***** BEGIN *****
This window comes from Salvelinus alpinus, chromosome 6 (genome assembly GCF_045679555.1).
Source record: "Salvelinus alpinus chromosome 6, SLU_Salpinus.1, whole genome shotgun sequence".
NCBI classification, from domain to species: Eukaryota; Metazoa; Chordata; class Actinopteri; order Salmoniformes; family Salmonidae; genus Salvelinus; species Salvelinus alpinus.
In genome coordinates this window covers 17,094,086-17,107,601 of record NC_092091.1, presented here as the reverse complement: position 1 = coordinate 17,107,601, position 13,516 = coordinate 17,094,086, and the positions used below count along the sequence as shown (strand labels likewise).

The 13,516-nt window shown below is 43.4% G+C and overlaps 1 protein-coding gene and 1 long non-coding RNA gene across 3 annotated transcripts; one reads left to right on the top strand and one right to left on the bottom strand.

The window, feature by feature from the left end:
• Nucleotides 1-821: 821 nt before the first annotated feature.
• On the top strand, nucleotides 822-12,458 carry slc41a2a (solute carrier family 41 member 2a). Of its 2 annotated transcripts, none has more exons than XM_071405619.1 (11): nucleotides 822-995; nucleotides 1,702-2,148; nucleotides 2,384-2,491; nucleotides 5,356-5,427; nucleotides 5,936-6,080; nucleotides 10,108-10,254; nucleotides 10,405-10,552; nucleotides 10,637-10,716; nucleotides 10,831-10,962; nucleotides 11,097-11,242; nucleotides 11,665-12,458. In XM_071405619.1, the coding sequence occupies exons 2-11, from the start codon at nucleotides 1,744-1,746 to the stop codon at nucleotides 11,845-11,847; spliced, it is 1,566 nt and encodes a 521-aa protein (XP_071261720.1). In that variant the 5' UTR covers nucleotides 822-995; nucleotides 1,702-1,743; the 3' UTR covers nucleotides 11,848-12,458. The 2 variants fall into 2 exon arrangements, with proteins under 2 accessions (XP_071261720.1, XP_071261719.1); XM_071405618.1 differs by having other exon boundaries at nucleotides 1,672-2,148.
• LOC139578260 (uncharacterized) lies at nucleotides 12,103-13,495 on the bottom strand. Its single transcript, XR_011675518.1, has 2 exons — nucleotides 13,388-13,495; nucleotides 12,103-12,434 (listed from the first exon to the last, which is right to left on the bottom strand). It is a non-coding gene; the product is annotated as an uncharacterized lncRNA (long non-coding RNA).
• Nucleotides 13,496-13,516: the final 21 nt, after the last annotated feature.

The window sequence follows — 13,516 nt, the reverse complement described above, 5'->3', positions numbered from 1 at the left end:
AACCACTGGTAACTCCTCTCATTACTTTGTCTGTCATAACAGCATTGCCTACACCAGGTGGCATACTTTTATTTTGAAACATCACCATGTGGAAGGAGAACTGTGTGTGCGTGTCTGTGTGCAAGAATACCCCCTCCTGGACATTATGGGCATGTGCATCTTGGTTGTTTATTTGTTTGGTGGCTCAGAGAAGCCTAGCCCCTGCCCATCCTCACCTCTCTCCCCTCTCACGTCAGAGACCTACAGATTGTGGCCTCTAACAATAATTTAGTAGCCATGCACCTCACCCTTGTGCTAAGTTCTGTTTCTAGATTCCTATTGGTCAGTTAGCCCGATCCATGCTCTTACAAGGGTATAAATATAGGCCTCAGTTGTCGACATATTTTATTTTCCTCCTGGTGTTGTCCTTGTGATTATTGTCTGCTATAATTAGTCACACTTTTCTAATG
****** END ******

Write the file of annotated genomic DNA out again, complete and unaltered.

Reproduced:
This window comes from Salvelinus alpinus, chromosome 6 (genome assembly GCF_045679555.1).
Source record: "Salvelinus alpinus chromosome 6, SLU_Salpinus.1, whole genome shotgun sequence".
NCBI classification, from domain to species: Eukaryota; Metazoa; Chordata; class Actinopteri; order Salmoniformes; family Salmonidae; genus Salvelinus; species Salvelinus alpinus.
In genome coordinates this window covers 17,094,086-17,107,601 of record NC_092091.1, presented here as the reverse complement: position 1 = coordinate 17,107,601, position 13,516 = coordinate 17,094,086, and the positions used below count along the sequence as shown (strand labels likewise).

The 13,516-nt window shown below is 43.4% G+C and overlaps 1 protein-coding gene and 1 long non-coding RNA gene across 3 annotated transcripts; one reads left to right on the top strand and one right to left on the bottom strand.

The window, feature by feature from the left end:
• Nucleotides 1-821: 821 nt before the first annotated feature.
• On the top strand, nucleotides 822-12,458 carry slc41a2a (solute carrier family 41 member 2a). Of its 2 annotated transcripts, none has more exons than XM_071405619.1 (11): nucleotides 822-995; nucleotides 1,702-2,148; nucleotides 2,384-2,491; nucleotides 5,356-5,427; nucleotides 5,936-6,080; nucleotides 10,108-10,254; nucleotides 10,405-10,552; nucleotides 10,637-10,716; nucleotides 10,831-10,962; nucleotides 11,097-11,242; nucleotides 11,665-12,458. In XM_071405619.1, the coding sequence occupies exons 2-11, from the start codon at nucleotides 1,744-1,746 to the stop codon at nucleotides 11,845-11,847; spliced, it is 1,566 nt and encodes a 521-aa protein (XP_071261720.1). In that variant the 5' UTR covers nucleotides 822-995; nucleotides 1,702-1,743; the 3' UTR covers nucleotides 11,848-12,458. The 2 variants fall into 2 exon arrangements, with proteins under 2 accessions (XP_071261720.1, XP_071261719.1); XM_071405618.1 differs by having other exon boundaries at nucleotides 1,672-2,148.
• LOC139578260 (uncharacterized) lies at nucleotides 12,103-13,495 on the bottom strand. Its single transcript, XR_011675518.1, has 2 exons — nucleotides 13,388-13,495; nucleotides 12,103-12,434 (listed from the first exon to the last, which is right to left on the bottom strand). It is a non-coding gene; the product is annotated as an uncharacterized lncRNA (long non-coding RNA).
• Nucleotides 13,496-13,516: the final 21 nt, after the last annotated feature.

The window sequence follows — 13,516 nt, the reverse complement described above, 5'->3', positions numbered from 1 at the left end:
AACCACTGGTAACTCCTCTCATTACTTTGTCTGTCATAACAGCATTGCCTACACCAGGTGGCATACTTTTATTTTGAAACATCACCATGTGGAAGGAGAACTGTGTGTGCGTGTCTGTGTGCAAGAATACCCCCTCCTGGACATTATGGGCATGTGCATCTTGGTTGTTTATTTGTTTGGTGGCTCAGAGAAGCCTAGCCCCTGCCCATCCTCACCTCTCTCCCCTCTCACGTCAGAGACCTACAGATTGTGGCCTCTAACAATAATTTAGTAGCCATGCACCTCACCCTTGTGCTAAGTTCTGTTTCTAGATTCCTATTGGTCAGTTAGCCCGATCCATGCTCTTACAAGGGTATAAATATAGGCCTCAGTTGTCGACATATTTTATTTTCCTCCTGGTGTTGTCCTTGTGATTATTGTCTGCTATAATTAGTCACACTTTTCTAATG